I've found the below equivalence.

For $a,b,x\in\mathbb{C}$, provided that there are no singularities on the right-hand side:

\begin{multline}\sum _{k=2}^{\infty}\sum _{j=1}^{\infty}\frac{x^k}{(a j+b)^k}=-\frac{x^2}{2b(b-x)}+\frac{\pi x}{2a}\csc{\frac{b\pi }{a}}\csc{\frac{\pi (b-x)}{a}}\sin{\frac{\pi x}{a}}\\-\frac{x \pi}{a}\int _0^1\left(\csc{\frac{2 \pi (b-x)}{a}}\sin{\frac{2 \pi (b-x)u}{a}}-\csc{\frac{2 \pi b}{a}}\sin{\frac{2 \pi b u}{a}}\right)\cot{\pi u}\,du\end{multline}

Even when the left-hand side may not converge, the right-hand side may still converge.

I've notice that $b=1/2$ causes the integral (the imaginary part for real $a,b$) to vanish for $x=1$ and $a=-i$ (though the real part doesn't vanish).

The integral will always vanish for $x=2b$, so it's a matter of finding a triple $(a,b,2b)$ that zero out the other part.

What are the zeros of this equation?


For $|x| < |i\Im(b)+1+ \max(\Re(b),0)|$ and $b \not \in \mathbb{Z}_{\le 1}$ then

$$\sum_{k=2}^{\infty}\sum _{j=1}^{\infty}\frac{x^k}{( j+b)^k}=\sum _{j=1}^{\infty}\sum_{k=2}^{\infty}\frac{x^k}{( j+b)^k} = \sum_{j=1}^\infty \frac{1}{1-\frac{x}{j+b}}-1-\frac{x}{j+b}$$ $$= \sum_{j=1}^\infty \frac{x}{j+b-x}-\frac{x}{j+b}=x (\frac{\Gamma'(b+1)}{\Gamma(b+1)}-\frac{\Gamma'(b-x+1)}{\Gamma(b-x+1)})$$

  • $\begingroup$ I'm not a fan of that function. Anyway, what about the zeros? $\endgroup$ – user630964 Feb 20 at 0:49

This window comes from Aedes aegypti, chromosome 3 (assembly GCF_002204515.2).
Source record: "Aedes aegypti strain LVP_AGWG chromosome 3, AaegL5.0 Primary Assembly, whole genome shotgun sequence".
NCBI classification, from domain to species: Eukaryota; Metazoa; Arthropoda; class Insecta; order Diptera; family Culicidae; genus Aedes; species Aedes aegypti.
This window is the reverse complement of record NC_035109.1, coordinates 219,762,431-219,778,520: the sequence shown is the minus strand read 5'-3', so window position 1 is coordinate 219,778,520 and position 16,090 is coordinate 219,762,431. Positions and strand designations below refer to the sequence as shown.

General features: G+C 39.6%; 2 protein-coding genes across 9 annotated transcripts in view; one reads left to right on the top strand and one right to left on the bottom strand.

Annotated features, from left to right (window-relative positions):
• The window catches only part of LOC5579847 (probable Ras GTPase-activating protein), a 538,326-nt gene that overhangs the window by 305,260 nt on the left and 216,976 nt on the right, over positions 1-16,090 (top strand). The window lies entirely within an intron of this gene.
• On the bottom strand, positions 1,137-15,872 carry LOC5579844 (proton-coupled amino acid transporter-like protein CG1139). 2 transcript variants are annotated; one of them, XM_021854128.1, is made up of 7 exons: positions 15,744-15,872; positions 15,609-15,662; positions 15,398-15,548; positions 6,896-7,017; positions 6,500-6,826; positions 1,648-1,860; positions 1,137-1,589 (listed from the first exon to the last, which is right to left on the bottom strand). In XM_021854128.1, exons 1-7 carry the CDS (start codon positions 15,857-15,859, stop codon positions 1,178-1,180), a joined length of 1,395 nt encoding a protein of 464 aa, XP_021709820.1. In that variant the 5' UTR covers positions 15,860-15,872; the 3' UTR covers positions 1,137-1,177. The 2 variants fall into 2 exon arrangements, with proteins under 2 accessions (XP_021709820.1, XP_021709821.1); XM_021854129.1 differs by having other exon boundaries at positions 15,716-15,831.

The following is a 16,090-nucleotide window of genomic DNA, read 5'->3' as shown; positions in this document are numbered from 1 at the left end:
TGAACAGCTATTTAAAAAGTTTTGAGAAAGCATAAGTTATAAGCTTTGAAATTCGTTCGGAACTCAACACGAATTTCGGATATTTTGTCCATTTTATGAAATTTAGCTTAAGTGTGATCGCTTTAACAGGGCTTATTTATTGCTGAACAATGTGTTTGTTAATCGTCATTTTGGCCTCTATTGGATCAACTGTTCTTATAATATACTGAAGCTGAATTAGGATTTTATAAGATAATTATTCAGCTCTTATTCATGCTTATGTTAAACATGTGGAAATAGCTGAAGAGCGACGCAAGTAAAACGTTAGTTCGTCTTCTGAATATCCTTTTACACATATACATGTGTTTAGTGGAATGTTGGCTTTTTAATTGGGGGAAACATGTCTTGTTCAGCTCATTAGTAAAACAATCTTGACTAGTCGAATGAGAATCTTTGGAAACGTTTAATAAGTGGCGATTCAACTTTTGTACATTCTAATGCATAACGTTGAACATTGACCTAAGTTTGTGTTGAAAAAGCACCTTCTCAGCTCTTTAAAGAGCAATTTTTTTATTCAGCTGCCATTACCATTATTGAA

• $\begingroup$ No worries, I'm calculating the limits for the cases that have singularities. I don't think it will be as restrictive as your formula. $\endgroup$ – user630964 Feb 20 at 5:16
  • $\begingroup$ @JRS. I don't understand what you are asking. $\psi = \Gamma'/\Gamma$ is a well-known non-elementary function. Are you asking about the zeros of $z \mapsto \psi(z)-c$ or about the zeros of $z \mapsto \psi(z+d)-\psi(z)$. The approximate location of both of them can be found from the argument principle and the asymptotic of $\psi(z)$ (the one giving the Stirling approximation for $\Gamma(z)$). And why do you care about the zeros. $\endgroup$ – reuns Feb 20 at 16:29
  • $\begingroup$ I'm asking what are the zeros of the above equation, the equtaion posted on the OP? Oh, yes, I know the psi function very well, I don't like it, too artificial for my taste. $\endgroup$ – user630964 Feb 20 at 22:18
  • $\begingroup$ They are where they are :) What I said is that for any fixed $c,d$ you can find the approximate location of the zeros of $z \mapsto \psi(z)-c$ and $z \mapsto \psi(z+d)-\psi(z)$ using the argument principle and the asymptotic of $\psi(z)$. Then with more work you can obtain an approximate location of the zeros of $\psi(z)-\psi(z+w)$. You can also search on the internet as some people probably already made a huge part of the work, given how common is $\psi(z)$. $\endgroup$ – reuns Feb 20 at 22:25

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